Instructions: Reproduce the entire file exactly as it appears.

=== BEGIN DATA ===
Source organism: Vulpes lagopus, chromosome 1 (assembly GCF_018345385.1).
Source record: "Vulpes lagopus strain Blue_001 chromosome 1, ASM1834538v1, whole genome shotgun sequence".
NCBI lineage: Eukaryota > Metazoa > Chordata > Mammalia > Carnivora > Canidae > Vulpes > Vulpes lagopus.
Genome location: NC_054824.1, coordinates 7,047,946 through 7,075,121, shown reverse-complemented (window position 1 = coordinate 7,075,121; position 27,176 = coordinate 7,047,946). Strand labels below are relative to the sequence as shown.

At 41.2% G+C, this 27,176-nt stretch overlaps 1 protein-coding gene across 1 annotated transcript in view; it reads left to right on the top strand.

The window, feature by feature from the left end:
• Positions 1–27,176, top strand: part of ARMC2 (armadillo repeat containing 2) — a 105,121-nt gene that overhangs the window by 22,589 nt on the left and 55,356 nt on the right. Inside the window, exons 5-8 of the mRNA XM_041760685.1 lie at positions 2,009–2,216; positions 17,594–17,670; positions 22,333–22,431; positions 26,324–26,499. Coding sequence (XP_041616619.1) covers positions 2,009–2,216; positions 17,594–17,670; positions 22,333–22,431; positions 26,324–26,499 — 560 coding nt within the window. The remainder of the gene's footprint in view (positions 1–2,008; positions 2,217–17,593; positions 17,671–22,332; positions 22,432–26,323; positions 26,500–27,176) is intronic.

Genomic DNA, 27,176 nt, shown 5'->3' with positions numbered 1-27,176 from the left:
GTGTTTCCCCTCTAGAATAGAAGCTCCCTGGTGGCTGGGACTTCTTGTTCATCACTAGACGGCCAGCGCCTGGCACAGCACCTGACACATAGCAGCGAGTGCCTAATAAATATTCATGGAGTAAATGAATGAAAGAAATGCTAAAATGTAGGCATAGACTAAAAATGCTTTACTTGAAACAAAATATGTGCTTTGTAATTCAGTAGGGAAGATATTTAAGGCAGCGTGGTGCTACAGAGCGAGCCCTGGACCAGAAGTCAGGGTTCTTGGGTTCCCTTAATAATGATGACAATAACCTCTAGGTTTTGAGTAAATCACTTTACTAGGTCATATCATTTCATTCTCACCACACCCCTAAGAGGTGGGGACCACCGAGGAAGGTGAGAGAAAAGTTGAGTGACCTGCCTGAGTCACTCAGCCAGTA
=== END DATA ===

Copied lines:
Source organism: Vulpes lagopus, chromosome 1 (assembly GCF_018345385.1).
Source record: "Vulpes lagopus strain Blue_001 chromosome 1, ASM1834538v1, whole genome shotgun sequence".
NCBI lineage: Eukaryota > Metazoa > Chordata > Mammalia > Carnivora > Canidae > Vulpes > Vulpes lagopus.
Genome location: NC_054824.1, coordinates 7,047,946 through 7,075,121, shown reverse-complemented (window position 1 = coordinate 7,075,121; position 27,176 = coordinate 7,047,946). Strand labels below are relative to the sequence as shown.

At 41.2% G+C, this 27,176-nt stretch overlaps 1 protein-coding gene across 1 annotated transcript in view; it reads left to right on the top strand.

The window, feature by feature from the left end:
• Positions 1–27,176, top strand: part of ARMC2 (armadillo repeat containing 2) — a 105,121-nt gene that overhangs the window by 22,589 nt on the left and 55,356 nt on the right. Inside the window, exons 5-8 of the mRNA XM_041760685.1 lie at positions 2,009–2,216; positions 17,594–17,670; positions 22,333–22,431; positions 26,324–26,499. Coding sequence (XP_041616619.1) covers positions 2,009–2,216; positions 17,594–17,670; positions 22,333–22,431; positions 26,324–26,499 — 560 coding nt within the window. The remainder of the gene's footprint in view (positions 1–2,008; positions 2,217–17,593; positions 17,671–22,332; positions 22,432–26,323; positions 26,500–27,176) is intronic.

Genomic DNA, 27,176 nt, shown 5'->3' with positions numbered 1-27,176 from the left:
GTGTTTCCCCTCTAGAATAGAAGCTCCCTGGTGGCTGGGACTTCTTGTTCATCACTAGACGGCCAGCGCCTGGCACAGCACCTGACACATAGCAGCGAGTGCCTAATAAATATTCATGGAGTAAATGAATGAAAGAAATGCTAAAATGTAGGCATAGACTAAAAATGCTTTACTTGAAACAAAATATGTGCTTTGTAATTCAGTAGGGAAGATATTTAAGGCAGCGTGGTGCTACAGAGCGAGCCCTGGACCAGAAGTCAGGGTTCTTGGGTTCCCTTAATAATGATGACAATAACCTCTAGGTTTTGAGTAAATCACTTTACTAGGTCATATCATTTCATTCTCACCACACCCCTAAGAGGTGGGGACCACCGAGGAAGGTGAGAGAAAAGTTGAGTGACCTGCCTGAGTCACTCAGCCAGTA